SHERIDAN — Fly fishing isn’t often thought of as a woman’s sport. Songs and tales of those “gone fishing” typically focus on men and the sport is one with a primarily male demographic.
Brenna Burgos, though, hopes to change that.
After moving to the Sheridan area about a year ago, she started developing her business idea focused on women and fly fishing.
“Research shows that women want to learn,” Burgos said. “But, it is intimidating for a lot of women to enter the male-dominated industry. Most people in shops are men. So I thought Rods, Reels and Heels would be a great avenue for women.”
The business started off as blogging, but has grown to include classes and a clothing line.
Fly Shop of the Bighorns in downtown Sheridan provides Burgos with a space to sell her gear, for which 15 percent of the proceeds goes to Joey’s Foundation, a local nonprofit that utilizes fly fishing as a way to teach life lessons to children.
“We thought it was a great idea, to approach women without intimidating them,” shop owner Peter Widener said of Rods, Reels and Heels. “This brings them in, gets them comfortable asking questions about flies, gear and where to go.”
Widener noted that Burgos’ efforts also help to grow his own business.
“It allows us to reach that demographic and now when women come in, we can send them to a specialist,” Widener said of Burgos’ group.
But Burgos won’t call herself an expert. She encourages women at all stages of learning about fly fishing to participate in events and classes hosted by Rods, Reels and Heels.
“We have women come who have been fly fishing for decades, and some that haven’t ever gone,” Burgos said. “It’s a sisterhood of fly fishing.”
She added that her overall goal is to let people, women especially, know that no matter how intimidating it may be to learn something new, there are always avenues to do so.
Whether the women who participate end up fishing just every once in a while or every weekend, Burgos noted the importance of learning a new skill.
Kathryn Law has attended Rods, Reels and Heels events.
“I have a tendency to do random things,” she said. “It isn’t a New Year’s thing, but sometimes I’ll say, ‘OK, this summer I’m going to do these things.’
“So one of those was that I wanted to learn to fly fish,” she added.
Soon, Law heard about Brugos’ plan for Rods, Reels and Heels and reached out.
Law noted that the business had just gotten started and said she was encouraged to see a good turnout at the initial social held to gauge interest.
“It’s good for women to have a support system,” Law said of the company. “It’s not just a guy thing. But (Rods, Reels and Heels) isn’t a frilly thing. It’s really down-to-earth and practical.”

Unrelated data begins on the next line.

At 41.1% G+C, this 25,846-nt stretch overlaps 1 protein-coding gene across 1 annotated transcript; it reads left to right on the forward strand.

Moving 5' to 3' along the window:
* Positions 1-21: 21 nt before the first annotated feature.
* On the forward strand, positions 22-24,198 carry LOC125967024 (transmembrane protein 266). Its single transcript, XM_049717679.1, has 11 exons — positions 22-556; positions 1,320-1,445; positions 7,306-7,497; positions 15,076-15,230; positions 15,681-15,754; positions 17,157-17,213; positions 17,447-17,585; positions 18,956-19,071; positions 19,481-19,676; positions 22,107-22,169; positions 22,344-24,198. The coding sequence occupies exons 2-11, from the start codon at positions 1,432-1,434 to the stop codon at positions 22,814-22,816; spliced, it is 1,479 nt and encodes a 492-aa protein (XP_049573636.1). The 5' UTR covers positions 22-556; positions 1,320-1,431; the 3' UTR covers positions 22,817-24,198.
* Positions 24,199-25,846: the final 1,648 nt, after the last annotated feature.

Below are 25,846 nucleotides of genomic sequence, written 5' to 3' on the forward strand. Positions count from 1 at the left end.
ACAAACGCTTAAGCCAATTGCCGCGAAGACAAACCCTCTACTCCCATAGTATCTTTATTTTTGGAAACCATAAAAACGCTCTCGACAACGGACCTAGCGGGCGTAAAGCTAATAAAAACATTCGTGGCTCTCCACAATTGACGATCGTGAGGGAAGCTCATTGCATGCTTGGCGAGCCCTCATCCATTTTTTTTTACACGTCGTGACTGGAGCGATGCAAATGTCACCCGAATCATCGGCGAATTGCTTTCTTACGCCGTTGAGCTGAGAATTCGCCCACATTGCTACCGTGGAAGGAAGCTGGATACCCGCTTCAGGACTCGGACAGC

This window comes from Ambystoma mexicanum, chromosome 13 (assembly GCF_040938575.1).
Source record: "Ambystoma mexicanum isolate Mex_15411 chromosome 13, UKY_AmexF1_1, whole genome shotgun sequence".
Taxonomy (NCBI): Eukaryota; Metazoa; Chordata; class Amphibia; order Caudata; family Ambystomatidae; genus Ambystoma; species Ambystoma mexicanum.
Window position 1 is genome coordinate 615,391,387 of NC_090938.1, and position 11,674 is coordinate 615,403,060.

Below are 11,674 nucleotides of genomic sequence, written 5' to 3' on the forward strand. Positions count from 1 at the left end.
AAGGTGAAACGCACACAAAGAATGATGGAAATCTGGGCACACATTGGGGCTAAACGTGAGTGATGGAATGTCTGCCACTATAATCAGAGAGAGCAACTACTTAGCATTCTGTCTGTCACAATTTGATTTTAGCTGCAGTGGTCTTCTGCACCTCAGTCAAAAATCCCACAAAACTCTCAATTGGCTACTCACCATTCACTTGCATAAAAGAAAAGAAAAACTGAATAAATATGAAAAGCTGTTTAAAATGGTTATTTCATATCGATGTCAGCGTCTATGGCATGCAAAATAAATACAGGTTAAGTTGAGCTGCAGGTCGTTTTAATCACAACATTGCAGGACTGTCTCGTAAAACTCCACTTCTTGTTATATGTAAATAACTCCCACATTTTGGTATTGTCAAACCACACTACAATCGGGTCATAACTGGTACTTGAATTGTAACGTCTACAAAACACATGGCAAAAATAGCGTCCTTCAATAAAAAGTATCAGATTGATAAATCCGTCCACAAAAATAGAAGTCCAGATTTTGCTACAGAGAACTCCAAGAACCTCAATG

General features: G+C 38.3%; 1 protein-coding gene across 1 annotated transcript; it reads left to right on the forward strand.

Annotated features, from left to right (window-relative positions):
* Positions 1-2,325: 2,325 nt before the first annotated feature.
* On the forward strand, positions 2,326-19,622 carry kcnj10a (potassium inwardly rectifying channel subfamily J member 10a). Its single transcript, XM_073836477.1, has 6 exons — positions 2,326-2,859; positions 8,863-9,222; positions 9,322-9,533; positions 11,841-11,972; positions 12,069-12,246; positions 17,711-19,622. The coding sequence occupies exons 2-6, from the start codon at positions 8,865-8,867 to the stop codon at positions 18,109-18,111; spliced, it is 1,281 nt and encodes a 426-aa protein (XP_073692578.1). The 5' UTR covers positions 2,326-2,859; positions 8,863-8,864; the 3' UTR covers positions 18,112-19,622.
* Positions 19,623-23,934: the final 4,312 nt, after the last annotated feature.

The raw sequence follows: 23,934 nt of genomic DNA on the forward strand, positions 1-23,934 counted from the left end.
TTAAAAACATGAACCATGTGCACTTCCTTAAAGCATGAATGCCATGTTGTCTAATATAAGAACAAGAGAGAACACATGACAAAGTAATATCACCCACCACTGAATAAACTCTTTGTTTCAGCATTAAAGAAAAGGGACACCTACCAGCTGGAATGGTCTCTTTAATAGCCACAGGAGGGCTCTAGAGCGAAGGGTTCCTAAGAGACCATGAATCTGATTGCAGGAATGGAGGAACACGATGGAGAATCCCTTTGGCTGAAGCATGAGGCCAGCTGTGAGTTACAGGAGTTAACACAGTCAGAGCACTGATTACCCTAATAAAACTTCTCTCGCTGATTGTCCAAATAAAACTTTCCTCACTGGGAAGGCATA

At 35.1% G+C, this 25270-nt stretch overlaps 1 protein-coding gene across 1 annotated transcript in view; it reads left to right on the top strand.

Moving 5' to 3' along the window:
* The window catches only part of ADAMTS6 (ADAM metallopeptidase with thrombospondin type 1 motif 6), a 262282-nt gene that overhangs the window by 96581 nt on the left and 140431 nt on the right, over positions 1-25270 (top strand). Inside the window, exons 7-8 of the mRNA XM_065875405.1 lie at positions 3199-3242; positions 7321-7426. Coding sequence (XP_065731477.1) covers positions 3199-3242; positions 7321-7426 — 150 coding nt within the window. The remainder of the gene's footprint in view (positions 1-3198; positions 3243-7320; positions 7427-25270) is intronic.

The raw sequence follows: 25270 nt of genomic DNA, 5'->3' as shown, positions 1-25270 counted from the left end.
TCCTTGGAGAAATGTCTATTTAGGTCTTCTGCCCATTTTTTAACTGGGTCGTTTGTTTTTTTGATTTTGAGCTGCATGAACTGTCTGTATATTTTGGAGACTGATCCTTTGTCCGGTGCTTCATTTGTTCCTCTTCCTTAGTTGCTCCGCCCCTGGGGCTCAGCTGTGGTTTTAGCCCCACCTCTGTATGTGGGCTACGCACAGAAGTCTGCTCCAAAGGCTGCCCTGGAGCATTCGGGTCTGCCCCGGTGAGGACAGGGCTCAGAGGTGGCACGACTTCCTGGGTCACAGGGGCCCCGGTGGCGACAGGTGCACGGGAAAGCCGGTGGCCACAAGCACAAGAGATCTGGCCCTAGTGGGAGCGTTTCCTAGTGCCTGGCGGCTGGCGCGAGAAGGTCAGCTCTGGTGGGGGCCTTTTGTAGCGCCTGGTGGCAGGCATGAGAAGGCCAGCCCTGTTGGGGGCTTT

Law said the group has been very welcoming and emphasized that she’s never felt “less than” because she wasn’t as experienced in fly fishing as others in attendance.
“I think it’s always a scary thing to start something that you’ve never done before,” Law said. “This creates a safe space.”
While Law grew up in Wyoming, she said she was used to just getting into the car with her family and going where they went and doing what they did.
“Fly fishing is something I can choose to go and do and be who I want to be,” she said.
Widener and Burgos both noted that they hope the program will continue to grow.
Burgos said she would like to see it stretch beyond the borders of Sheridan County. Eventually, she hopes to create networks of women across the country so if somebody from Sheridan wants to fly fish, say, in Washington, contacts to go with are easy to come by.
“Again, it’s that sisterhood of fly fishing,” she said.
She also noted that she’s still planning to grow the clothing line and develop more gear specifically for women.
Future events, too, could look different. Burgos said conservation efforts and projects that work as fundraisers for local organizations could be added to the mix more often in the future. Teaching ethical fishing and conservation practices will always be included in classes and programs by Rods, Reels and Heels, she said.
The company has just gotten started in Sheridan, but already Burgos has booked her next few classes to capacity. The turnout has encouraged her to continue her efforts connecting and supporting women.
The result has created networks of not only women fly fishers, but women in business working together and collaborating.
“This is a great way for women to network,” she said. “It’s not just about friendship, but a business avenue too.”